On July 2nd, Bolivian president Evo Morales prepared to board his country’s presidential airplane (FAB001) en route back to La Paz after participating in a presidential summit in Moscow. Well into the flight, he was informed that France, Portugal, Italy and Spain – where the plane was due to make a technical stopover – had denied the aircraft permission to pass through their airspace because they suspected that former NSA contractor and now fugitive Edward Snowden was on board. The unsubstantiated rumors first began when President Morales expressed his country’s willingness to consider granting asylum to Snowden.
After the Bolivian Foreign Ministry and the cockpit had contacted several European capitals, FAB001 was finally granted permission to land at Vienna International Airport. The bemused Bolivian head of state was forced to stay in the airport for over 12 hours in an incident that triggered a regional crisis between the EU and Latin America.
While the Europeans tried to come up with some sort of credible excuse for holding an aircraft which enjoyed full diplomatic immunity, several countries in Latin America expressed their anger, and the Bolivian vice-president even went as far as accusing the European countries concerned of “kidnapping the president and putting his life in jeopardy.” Now the vice-president’s remarks were clearly exaggerated; the life of the president was never in any danger. The comments made by La Paz had little to do with the incident and were just part of the usual anti-western rhetoric that Bolivia invokes on a regular basis.
Even so, this incident was an incontrovertible violation of international law that demonstrates that, when it comes to safeguarding national interests and strategic alliances, matters like diplomatic immunity are mere trifles, easily overridden and unworthy of consideration. Furthermore, it also highlights the astonishing ease with which some members of the European Union can disregard not just their own value system and international treaties, but the diplomatic status of a head of state and the long standing ties that they entertain with Bolivia, all in the name of not putting their sacrosanct relationship with the United States at risk.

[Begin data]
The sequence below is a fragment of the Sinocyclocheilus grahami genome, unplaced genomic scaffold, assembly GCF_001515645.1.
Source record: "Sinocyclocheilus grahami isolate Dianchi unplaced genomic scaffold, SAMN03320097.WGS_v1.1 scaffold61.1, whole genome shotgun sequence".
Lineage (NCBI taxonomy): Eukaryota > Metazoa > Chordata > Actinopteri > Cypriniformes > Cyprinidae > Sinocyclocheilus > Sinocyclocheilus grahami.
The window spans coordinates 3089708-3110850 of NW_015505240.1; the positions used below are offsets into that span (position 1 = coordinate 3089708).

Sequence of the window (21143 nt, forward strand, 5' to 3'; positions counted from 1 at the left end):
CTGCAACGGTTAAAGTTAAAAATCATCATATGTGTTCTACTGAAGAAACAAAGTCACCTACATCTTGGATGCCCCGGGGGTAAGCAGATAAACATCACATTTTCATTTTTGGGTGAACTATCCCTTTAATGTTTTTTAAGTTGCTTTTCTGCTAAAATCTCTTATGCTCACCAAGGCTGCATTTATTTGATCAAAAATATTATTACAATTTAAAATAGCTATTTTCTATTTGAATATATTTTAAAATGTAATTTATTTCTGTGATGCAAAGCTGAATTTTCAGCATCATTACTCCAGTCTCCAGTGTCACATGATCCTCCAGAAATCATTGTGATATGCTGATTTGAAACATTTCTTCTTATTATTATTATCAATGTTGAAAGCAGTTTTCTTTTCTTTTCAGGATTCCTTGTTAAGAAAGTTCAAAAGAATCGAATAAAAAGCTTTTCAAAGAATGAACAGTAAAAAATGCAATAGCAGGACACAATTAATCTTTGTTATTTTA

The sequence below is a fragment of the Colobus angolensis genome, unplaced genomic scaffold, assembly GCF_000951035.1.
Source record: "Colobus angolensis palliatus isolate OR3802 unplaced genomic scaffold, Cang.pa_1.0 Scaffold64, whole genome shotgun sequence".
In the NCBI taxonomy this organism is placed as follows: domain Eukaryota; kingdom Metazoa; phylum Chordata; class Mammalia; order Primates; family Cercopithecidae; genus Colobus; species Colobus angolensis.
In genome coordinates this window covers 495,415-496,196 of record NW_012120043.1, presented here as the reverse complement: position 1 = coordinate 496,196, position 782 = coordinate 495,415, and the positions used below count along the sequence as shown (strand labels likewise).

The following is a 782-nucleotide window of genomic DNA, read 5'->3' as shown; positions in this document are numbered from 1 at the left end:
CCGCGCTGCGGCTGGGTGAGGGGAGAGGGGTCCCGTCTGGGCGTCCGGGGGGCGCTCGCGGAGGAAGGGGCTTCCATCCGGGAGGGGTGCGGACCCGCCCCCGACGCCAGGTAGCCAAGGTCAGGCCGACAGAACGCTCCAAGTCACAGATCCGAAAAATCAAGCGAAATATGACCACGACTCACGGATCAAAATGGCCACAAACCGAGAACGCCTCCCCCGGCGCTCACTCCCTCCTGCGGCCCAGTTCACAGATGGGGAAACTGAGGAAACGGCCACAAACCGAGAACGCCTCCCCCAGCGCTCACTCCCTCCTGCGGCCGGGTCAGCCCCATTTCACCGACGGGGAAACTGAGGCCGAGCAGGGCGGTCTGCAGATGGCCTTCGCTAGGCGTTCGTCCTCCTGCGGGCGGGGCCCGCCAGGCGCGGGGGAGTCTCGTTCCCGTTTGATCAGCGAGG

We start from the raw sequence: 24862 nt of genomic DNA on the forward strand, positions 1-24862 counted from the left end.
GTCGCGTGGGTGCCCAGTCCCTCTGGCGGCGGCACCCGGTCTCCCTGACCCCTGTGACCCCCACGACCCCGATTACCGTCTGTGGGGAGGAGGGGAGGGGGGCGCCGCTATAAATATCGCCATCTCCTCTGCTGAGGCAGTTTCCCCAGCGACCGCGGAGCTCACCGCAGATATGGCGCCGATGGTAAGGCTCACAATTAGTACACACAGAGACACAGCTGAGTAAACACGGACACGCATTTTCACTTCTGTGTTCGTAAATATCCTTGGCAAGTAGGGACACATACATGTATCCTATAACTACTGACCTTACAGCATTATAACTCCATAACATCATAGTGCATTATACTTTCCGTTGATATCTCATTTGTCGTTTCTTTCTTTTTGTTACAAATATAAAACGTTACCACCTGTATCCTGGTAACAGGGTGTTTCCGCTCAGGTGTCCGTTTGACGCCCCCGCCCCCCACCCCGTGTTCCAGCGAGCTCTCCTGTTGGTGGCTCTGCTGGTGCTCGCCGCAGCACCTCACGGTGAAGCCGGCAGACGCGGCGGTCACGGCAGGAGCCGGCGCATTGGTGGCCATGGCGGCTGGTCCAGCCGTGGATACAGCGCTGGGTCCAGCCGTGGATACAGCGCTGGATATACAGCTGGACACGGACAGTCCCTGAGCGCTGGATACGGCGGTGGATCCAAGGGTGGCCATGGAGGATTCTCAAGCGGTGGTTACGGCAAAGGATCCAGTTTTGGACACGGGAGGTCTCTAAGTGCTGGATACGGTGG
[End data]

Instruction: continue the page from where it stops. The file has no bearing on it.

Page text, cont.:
When Morales was forced to land in Vienna the illusion of respect for the equal sovereignty and diplomatic immunity of all countries of the world was extinguished. It should now be crystal clear that not all states are equal, and that some states are more equal than others. After all, something like this could never have happened to either a big and powerful country (like China) or a small country whose government is allied with Washington (like Chile).
Obviously, it is undeniable that every country has the sovereign right to take care of its national security, and that intelligence leaks like the one perpetrated by Snowden pose a serious threat not only to the United States but to the European Union and the rest of the world. In this day and age, the asymmetrical threat of terrorism has the ability to destabilize the entire international system. Our governments do indeed have a duty to protect us; however they also have the duty to respect international treaties. Selective respect for diplomatic immunity will only increase international mistrust and hostility and prevent rapprochement between the South and the North.
As was expected, the regional reactions made it very clear that such incidents will not be tolerated. The Union of South American Nations (UNASUR) met in Cochabamba, Bolivia, after the incident and produced a declaration (sp) which bitterly denounces the outrage and demands a formal explanation from those countries involved. Furthermore, the Secretary-General of the Organization of American States, José Miguel Insulza, issued a statement saying that in the view of this body “nothing justifies an act of such lack of respect for the highest authority of a country.”
Yet when it comes to retaliatory measures, Bolivia is short on options and is most likely to limit its outrage to political speeches and empty rhetoric. It is inconceivable that La Paz would cut diplomatic links with any of the countries involved, as the move would harm Bolivia more than anyone else and the region will not commit to doing more than what the leaders of UNASUR did in Cochabamba. This flagrant breach of law was controversial enough to rattle the politicians but not actual policy.
The reason why the presidents of Venezuela, Nicaragua and Bolivia are offering the former contractor asylum has more to do with their animosity towards the United States than with their love of the free press.
The fact of the matter is that Edward Snowden will be a controversial figure for many years to come. For some he will be the traitor who violated US law, while others will view him as the hero who wished to expose the wrongdoings of the NSA and the US government in general.
Yet regardless of what Mr. Snowden did or how much trouble he caused, we should not forget that nothing can excuse the actions of those Europeans countries that violated the very international law that their own Union holds so dear.
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